None of those developments should matter. This is a time for weeding out sloppiness and gaining (or perhaps, in light of Navy's excellence last season, RE-gaining) a feel for the game. This is a time when the hard-hitting defense will outclass the offensive unit, which has to reacquire smoothness and seamlessness in ballhandling, reads, motions, and the other nuances of Navy's finesse-oriented ground game. There ought to be a boatload of work left to do for these sailors as they prepare to navigate the choppy waters of college football life as a favorite, a heavy, in 2004.
All in all, Paul Johnson should be barking at his team, mentioning the flaws, lamenting the mistakes, and generally sounding a critical note to get his team on edge and create a culture of hard work. Navy's head man is sounding the right themes with the appropriate level of intensity, for these Middies will have to outwork last year's team--not to mention their opponents this autumn--for 2004 to be even better than 2003. Ninety-nine percent of practice has been normal, all things considered.
Aaron Polanco is the lone exception.
Yeah, he shouldn't be expected to be lights-out just yet, but one would have thought that the senior who saw significant action two years ago, when thrown into the fire against Notre Dame in Baltimore, would use this August to stake his claim to the mantle of leadership under center. It was not unreasonable to expect Polanco to grab the quarterback position with two hands, and to let everyone know that after Craig Candeto's departure, there's no reason to expect any appreciable drop in offensive productivity.
But in this past week's scrimmage, Polanco went 4 of 11 for 36 yards.
Let's pick those numbers apart.
If Polanco is going to throw for that poor a percentage, he must at least hit a big play every now and then. But the 36 yards indicates a lack of a big play. A 36-percent completion rate combined with a low yardage total offers nothing to admire, nothing that would make a coach say, "Well, at least there's THAT category where he excelled." Nope, there's nothing you can cling to given Polanco's scrimmage numbers.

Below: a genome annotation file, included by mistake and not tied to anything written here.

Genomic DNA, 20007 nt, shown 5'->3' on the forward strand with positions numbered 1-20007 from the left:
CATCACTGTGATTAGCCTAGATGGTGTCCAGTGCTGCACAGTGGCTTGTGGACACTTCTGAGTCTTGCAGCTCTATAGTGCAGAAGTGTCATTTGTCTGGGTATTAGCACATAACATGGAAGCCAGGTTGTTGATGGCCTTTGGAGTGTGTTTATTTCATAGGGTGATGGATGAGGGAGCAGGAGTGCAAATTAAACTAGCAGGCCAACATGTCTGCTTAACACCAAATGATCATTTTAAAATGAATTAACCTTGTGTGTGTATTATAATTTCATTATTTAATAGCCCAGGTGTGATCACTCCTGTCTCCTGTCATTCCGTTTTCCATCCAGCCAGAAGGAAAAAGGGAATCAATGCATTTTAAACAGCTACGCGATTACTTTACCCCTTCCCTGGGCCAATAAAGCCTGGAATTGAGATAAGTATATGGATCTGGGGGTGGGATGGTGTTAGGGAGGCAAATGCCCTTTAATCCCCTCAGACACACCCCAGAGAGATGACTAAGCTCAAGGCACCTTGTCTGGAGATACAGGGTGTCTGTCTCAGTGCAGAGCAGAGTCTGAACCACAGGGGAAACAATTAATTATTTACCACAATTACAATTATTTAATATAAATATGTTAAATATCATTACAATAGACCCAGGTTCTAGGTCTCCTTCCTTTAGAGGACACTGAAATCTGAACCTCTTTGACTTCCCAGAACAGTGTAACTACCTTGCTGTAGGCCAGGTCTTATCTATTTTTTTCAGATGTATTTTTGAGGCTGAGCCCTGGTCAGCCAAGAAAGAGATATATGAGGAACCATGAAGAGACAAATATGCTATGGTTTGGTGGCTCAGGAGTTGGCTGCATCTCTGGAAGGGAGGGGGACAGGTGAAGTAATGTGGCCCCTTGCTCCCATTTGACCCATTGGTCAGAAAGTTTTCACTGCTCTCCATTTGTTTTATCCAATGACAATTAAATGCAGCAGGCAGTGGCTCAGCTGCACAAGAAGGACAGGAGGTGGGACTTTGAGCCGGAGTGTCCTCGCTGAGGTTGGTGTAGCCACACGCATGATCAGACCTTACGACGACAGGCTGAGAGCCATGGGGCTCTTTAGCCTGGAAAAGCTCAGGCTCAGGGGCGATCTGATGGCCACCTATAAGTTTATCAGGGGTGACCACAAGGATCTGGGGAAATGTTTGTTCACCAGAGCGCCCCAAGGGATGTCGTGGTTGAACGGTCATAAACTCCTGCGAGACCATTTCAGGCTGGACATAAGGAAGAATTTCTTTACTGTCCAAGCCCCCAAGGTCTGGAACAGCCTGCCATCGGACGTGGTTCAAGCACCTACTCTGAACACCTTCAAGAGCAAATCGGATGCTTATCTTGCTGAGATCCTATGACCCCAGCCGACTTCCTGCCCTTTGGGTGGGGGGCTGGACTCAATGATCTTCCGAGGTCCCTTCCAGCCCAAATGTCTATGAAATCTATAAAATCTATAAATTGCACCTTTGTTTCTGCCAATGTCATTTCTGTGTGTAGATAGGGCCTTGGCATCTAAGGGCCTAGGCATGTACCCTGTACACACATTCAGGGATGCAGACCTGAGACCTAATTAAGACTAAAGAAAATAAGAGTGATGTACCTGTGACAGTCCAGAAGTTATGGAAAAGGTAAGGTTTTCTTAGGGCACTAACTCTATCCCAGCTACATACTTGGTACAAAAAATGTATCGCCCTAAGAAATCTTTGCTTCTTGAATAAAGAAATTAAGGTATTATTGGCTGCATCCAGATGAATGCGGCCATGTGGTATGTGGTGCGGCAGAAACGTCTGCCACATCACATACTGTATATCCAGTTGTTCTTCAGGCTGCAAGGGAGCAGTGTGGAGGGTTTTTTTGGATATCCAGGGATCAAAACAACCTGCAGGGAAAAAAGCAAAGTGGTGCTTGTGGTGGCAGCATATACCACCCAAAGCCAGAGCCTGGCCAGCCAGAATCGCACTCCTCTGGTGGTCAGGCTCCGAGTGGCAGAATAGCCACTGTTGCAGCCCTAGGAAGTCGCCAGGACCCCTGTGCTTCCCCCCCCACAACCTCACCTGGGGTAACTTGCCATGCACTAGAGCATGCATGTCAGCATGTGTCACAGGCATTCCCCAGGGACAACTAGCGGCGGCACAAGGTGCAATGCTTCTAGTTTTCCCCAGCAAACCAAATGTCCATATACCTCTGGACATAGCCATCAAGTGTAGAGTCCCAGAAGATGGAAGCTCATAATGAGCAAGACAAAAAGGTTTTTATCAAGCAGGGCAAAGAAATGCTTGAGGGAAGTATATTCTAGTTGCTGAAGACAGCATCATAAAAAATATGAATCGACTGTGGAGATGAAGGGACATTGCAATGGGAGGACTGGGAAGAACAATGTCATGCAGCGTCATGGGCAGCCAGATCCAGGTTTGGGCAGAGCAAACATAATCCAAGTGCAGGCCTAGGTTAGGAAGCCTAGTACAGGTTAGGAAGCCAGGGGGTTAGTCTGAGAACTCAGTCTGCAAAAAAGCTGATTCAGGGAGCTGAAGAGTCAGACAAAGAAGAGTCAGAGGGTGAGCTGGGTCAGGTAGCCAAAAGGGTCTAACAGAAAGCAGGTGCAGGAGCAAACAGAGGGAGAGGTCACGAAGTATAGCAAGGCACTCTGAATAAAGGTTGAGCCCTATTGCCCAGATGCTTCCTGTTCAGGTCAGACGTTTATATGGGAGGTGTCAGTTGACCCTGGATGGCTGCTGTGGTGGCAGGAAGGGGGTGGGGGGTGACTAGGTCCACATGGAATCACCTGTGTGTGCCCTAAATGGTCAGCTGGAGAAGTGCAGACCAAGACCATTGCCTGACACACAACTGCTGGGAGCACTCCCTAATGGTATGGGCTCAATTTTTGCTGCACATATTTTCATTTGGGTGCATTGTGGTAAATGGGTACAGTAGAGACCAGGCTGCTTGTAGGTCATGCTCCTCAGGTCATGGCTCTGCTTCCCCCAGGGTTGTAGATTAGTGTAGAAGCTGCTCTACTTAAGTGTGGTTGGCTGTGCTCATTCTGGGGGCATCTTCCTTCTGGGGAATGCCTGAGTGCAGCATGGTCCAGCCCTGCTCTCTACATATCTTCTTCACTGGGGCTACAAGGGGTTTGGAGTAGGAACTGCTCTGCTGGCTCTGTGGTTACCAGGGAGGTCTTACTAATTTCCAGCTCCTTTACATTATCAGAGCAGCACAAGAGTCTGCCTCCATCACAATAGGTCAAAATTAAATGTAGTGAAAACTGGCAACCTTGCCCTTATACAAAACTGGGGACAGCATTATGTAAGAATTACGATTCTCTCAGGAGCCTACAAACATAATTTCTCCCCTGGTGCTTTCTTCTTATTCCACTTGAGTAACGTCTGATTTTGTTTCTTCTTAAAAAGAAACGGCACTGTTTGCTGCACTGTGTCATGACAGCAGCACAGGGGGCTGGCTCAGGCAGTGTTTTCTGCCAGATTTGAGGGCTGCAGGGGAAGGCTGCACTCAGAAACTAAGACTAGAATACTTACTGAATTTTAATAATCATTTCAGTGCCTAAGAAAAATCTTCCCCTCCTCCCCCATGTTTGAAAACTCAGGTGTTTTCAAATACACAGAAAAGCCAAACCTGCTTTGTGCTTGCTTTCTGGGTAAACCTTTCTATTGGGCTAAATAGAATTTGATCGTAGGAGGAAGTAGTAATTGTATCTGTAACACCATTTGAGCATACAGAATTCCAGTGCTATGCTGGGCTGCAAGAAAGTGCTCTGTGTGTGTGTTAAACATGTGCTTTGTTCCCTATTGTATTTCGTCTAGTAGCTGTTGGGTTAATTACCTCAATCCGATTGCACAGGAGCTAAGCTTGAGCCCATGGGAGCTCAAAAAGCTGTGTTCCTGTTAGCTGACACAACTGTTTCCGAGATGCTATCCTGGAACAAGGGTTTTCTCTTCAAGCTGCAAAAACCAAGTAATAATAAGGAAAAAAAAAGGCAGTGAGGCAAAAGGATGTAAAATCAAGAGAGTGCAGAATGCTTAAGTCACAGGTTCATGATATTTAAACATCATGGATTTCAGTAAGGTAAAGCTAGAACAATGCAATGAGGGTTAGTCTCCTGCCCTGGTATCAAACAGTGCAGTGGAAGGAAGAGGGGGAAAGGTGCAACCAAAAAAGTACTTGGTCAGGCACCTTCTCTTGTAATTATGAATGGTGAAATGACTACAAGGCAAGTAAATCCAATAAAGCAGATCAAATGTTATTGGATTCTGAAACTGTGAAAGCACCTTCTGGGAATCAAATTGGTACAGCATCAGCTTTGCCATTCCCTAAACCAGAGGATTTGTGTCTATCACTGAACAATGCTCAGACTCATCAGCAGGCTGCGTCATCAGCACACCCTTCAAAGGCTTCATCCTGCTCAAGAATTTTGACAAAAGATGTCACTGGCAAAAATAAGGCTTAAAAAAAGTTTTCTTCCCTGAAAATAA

Navy could certainly use both potency and efficiency in the passing game this season, but that would, quite frankly, be something of a bonus. At the very least, however, Navy MUST have at least ONE of those two elements, with potency being slightly more important (as long as a low completion percentage is brought about by a lot of incompletions and few interceptions; turnovers must be minimized regardless of any other factors involving Navy's offense).
Yet, Aaron Polanco's first scrimmage session brought neither potency nor efficiency to the table. So, while this is only the first practice, and while--furthermore--no one's going to dispute Polanco's position as the main man under center for the forseeable future, the next few weeks before week one against Duke must witness discernible growth from Polanco, and the emergence of something in the passing game--either potency or efficiency--which will assure Coach Johnson that, on the few occasions when the Middies need to pass (and at some key points in the year, they will; that very ability could determine the really tight games in which Navy will be involved), they'll be able to get the job done and keep defenses off balance just enough to win.
Much of Navy's practices and scrimmages have offered nothing new to the way a college football team takes shape during the formative month of August.
But Aaron Polanco's progression is an exception. Results and growth need to emerge in the next few weeks if the outlook is to remain particularly sunny in Annapolis.